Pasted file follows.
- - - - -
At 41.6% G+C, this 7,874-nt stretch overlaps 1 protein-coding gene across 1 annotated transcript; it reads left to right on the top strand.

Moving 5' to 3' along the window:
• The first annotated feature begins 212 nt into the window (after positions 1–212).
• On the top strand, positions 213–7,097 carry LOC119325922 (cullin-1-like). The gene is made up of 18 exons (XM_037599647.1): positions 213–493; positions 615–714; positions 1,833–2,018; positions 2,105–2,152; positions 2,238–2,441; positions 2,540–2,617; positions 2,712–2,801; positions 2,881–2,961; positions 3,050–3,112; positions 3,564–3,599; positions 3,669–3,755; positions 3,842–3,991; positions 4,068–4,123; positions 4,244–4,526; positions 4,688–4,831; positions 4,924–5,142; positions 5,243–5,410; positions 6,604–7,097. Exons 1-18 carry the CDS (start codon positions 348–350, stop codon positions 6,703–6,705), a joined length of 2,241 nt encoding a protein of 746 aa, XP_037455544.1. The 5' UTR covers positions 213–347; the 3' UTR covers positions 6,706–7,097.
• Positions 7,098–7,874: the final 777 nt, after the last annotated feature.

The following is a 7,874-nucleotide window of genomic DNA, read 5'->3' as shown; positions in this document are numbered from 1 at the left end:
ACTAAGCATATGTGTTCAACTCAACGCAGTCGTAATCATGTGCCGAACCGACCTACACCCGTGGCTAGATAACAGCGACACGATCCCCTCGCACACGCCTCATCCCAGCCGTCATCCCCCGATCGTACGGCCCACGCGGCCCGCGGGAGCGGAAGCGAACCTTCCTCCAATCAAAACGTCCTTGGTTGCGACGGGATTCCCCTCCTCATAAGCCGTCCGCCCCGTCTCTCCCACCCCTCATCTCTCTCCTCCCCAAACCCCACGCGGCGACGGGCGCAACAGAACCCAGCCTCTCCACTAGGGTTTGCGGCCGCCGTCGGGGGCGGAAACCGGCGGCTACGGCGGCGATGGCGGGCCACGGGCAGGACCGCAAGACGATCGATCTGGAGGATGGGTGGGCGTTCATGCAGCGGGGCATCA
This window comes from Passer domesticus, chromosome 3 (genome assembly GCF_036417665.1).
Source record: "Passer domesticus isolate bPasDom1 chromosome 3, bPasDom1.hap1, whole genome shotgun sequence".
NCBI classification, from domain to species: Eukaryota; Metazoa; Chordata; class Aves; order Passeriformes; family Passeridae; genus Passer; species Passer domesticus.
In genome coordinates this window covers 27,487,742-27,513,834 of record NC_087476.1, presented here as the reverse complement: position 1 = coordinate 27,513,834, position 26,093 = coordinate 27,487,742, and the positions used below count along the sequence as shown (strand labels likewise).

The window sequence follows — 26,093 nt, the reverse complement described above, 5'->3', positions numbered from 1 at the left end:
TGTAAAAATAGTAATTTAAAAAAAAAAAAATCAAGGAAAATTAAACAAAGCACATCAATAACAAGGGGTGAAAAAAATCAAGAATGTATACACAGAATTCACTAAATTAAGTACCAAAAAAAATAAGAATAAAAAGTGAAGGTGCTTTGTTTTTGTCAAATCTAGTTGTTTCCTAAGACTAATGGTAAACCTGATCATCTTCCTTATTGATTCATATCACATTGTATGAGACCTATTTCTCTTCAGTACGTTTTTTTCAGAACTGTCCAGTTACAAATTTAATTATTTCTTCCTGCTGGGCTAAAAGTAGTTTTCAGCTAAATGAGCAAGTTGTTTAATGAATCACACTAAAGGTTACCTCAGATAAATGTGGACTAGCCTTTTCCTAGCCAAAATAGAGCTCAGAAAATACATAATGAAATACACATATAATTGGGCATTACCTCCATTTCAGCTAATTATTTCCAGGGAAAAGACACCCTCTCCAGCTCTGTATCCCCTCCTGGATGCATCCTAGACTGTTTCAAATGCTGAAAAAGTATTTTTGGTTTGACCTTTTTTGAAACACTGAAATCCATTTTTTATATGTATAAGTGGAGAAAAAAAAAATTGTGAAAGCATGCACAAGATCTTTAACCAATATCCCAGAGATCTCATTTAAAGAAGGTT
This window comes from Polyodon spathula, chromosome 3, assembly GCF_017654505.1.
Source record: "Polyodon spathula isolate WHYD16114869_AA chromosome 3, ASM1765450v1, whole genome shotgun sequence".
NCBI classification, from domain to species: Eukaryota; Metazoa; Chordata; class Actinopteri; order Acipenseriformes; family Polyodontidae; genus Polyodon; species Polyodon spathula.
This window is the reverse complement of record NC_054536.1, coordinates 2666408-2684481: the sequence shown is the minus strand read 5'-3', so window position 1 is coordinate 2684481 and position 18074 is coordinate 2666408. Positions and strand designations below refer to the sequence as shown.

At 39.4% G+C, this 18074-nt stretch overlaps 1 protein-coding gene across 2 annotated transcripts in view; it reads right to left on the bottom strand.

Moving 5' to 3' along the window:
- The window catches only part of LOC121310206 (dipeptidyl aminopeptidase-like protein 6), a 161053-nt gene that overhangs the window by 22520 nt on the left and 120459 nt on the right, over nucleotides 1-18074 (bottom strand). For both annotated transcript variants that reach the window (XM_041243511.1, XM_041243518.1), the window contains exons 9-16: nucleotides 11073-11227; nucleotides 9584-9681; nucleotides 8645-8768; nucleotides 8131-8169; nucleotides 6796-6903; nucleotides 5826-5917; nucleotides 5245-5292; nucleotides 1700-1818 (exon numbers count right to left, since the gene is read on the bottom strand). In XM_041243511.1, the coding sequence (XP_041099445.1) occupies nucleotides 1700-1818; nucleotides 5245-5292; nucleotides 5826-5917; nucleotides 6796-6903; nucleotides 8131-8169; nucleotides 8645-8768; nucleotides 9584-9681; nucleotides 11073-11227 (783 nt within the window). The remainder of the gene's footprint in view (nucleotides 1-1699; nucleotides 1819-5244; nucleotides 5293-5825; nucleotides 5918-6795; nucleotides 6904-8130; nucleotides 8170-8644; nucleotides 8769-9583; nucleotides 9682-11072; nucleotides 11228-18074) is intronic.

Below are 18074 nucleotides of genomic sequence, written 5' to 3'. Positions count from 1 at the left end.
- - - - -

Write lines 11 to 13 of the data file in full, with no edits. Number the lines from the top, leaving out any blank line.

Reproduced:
In genome coordinates this window covers 27,487,742-27,513,834 of record NC_087476.1, presented here as the reverse complement: position 1 = coordinate 27,513,834, position 26,093 = coordinate 27,487,742, and the positions used below count along the sequence as shown (strand labels likewise).

The window sequence follows — 26,093 nt, the reverse complement described above, 5'->3', positions numbered from 1 at the left end:
TGTAAAAATAGTAATTTAAAAAAAAAAAAATCAAGGAAAATTAAACAAAGCACATCAATAACAAGGGGTGAAAAAAATCAAGAATGTATACACAGAATTCACTAAATTAAGTACCAAAAAAAATAAGAATAAAAAGTGAAGGTGCTTTGTTTTTGTCAAATCTAGTTGTTTCCTAAGACTAATGGTAAACCTGATCATCTTCCTTATTGATTCATATCACATTGTATGAGACCTATTTCTCTTCAGTACGTTTTTTTCAGAACTGTCCAGTTACAAATTTAATTATTTCTTCCTGCTGGGCTAAAAGTAGTTTTCAGCTAAATGAGCAAGTTGTTTAATGAATCACACTAAAGGTTACCTCAGATAAATGTGGACTAGCCTTTTCCTAGCCAAAATAGAGCTCAGAAAATACATAATGAAATACACATATAATTGGGCATTACCTCCATTTCAGCTAATTATTTCCAGGGAAAAGACACCCTCTCCAGCTCTGTATCCCCTCCTGGATGCATCCTAGACTGTTTCAAATGCTGAAAAAGTATTTTTGGTTTGACCTTTTTTGAAACACTGAAATCCATTTTTTATATGTATAAGTGGAGAAAAAAAAAATTGTGAAAGCATGCACAAGATCTTTAACCAATATCCCAGAGATCTCATTTAAAGAAGGTT